SCM Music’s album picks: January to March – Pandas, Butterflies and Honey Bears
HERE at SCM, we don’t often get the chance to review every single album or song that creeps into the musical world. So with that in mind, SCM Music have compiled some of our favourite albums from the last three months. Did we miss anything? Drop us a comment below to let us know your thoughts.
Ghost Culture – Ghost Culture
Ghost Culture’s eponymous debut album is without a doubt one of the best of the year so far. Lodged somewhere between Ambient drones and beat driven Dance pieces, Ghost Culture is a promising piece from the London based musician/producer. His fittingly spirit like vocals float beautifully over the top of wistful synthesizers and drum machines, completing the albums mystical sound. Definitely one to watch.
Panda Bear – Panda Bear Meets the Grim Reaper
Animal Collective are a group of musicians who continue to impress us with their layered rhythms, harmonies and use of percussion. One member, in particular, Panda Bear, has a made a name for himself outside of the group, and his latest piece, Panda Bear Meets the Grim Reaper dropped in January. With it came more of what we should have expected; Panda Bear’s wonderful harmonies don’t fail to impress on this release and his expert use of sampling is just marvellous.
Peace – Happy People
This year, Peace proved themselves to be more than just a passing Indie band. Happy People had the tunes and the charisma to make it one of the standout releases in mainstream Alt-Rock. The stage has been set for the band to take things further and by producing funk filled tracks like ‘Money’ and ‘World Pleasure’ are catchy enough to give the band a wider audience. On top of that it’s clear that Peace are keeping on their feet and continuing to push their music forward in new and exciting directions. To read our full review of Peace’s Happy People, click here.
Father John Misty – I Love You, Honey Bear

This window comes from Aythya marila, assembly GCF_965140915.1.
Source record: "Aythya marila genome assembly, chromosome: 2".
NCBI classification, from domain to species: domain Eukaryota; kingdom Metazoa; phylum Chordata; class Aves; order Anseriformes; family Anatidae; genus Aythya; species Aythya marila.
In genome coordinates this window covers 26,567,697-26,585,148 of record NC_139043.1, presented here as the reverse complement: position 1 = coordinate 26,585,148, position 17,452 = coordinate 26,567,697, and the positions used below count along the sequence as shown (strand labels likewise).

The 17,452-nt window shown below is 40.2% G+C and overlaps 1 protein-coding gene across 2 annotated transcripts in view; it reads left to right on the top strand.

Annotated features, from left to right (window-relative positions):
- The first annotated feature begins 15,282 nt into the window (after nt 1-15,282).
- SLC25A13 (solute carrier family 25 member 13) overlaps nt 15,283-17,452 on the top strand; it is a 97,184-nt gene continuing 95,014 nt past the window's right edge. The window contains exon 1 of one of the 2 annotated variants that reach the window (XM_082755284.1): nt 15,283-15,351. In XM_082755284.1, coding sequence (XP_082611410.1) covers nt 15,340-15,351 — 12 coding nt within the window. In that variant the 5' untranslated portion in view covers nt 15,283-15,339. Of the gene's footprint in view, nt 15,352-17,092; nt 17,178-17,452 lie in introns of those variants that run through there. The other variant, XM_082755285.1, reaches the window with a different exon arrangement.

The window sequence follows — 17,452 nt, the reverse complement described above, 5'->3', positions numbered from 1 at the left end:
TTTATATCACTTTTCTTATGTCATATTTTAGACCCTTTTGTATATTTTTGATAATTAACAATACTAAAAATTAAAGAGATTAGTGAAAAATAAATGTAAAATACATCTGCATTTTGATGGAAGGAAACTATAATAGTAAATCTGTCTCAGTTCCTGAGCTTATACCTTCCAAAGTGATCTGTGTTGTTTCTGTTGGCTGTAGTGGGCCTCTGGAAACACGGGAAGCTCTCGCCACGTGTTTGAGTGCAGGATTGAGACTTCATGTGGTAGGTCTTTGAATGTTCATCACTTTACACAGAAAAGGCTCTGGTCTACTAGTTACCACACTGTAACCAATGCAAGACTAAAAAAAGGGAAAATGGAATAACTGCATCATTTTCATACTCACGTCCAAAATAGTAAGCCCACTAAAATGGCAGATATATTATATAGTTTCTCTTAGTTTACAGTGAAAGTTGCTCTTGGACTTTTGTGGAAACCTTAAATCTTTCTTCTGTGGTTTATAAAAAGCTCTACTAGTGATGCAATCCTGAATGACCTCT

Fleet Foxes were no doubt something else, but Joshua Tillman, a.k.a. Father John Misty, has truly made a name for himself as a solo artist. I Love You, Honey Bear is no exception and J. Tillman really creates something beautiful here. Songs like ‘Holy Shit’ and the title track reveal aspects of Tillman’s personal life he had second thoughts about releasing. But it’s not all deep love songs, Tillman’s humour is woven into his melodies to make this album for that just a love letter.
Kendrick Lamar – To Pimp a Butterfly
Kendrick Lamar will be remembered as one of the key voices of the 2010s. If Good Kid, M.A.A.D. City didn’t convince you that his powerful lyrics and equally powerful swing beats will be remembered for years to come, To Pimp a Butterfly will. George Clinton, Assassin, Thundercat and Rapsody all have great contributions towards the album, but at the core this album is pure Kendrick, which results in one great Rap album. To read our full review of Kendrick’s album, click here.
Bjork – Vulnicura
Bjork has always been one to surprise her listeners and critics, but Vulnicura was a journey into the personal life of Bjork and her split with her partner. Vulnicura shifts from passionate love to indecisive worries and encapsulates every emotion in between, accompanied by Bjork’s trademark musical variety. It’s not an easy listen, but when it’s soundtracking a break-up, would you expect it to be?
Gaz Coombes – Matador
I will be the first to put my hands up and say I’ve never really given Supergrass much of my time, but I couldn’t resist checking out frontman Gaz Coombes’ second solo album. Matador is a beautiful record; the slow-paced album takes it time to create an atmosphere that really sucks the listener in. ‘Buffalo’ is a great opener and sets the standard for the record, but Coombes follows it with a lovely line-up, notably with the songs ‘The English Ruse’ and ‘Detroit’.
Courtney Barnett – Sometimes I Sit and Think, and Sometimes I Just Sit
Admittedly I wasn’t a massive fan of Barnett’s double EP A Sea of Split Peas, but SISATASIJS feels more grown up, more developed. Barnett’s deadpan humour and Australian spoken word narrations are what really make this album and are a nice touch to her Alt-Rock sensibility. Opener ‘Elevator Operator’ doesn’t hold back, with classic Pop-Rock vibes it’s hard not to like. Lyrically enticing and musically pleasing, Barnett’s new album is an enjoyable listen.
Sufjan Stevens – Carrie & Lowell
Honestly? It’s hard to conjure up the words to describe just what makes Carrie & Lowell so, damn good. Here at SCM we attempted to describe how we felt about it, coming up with descriptions like ‘really lovely’ and ‘so beautiful’ before sinking into its sparse, sprawling magnificence. Wait? Are you still reading? Go, go and listen now!
You can follow Andrew on Twitter.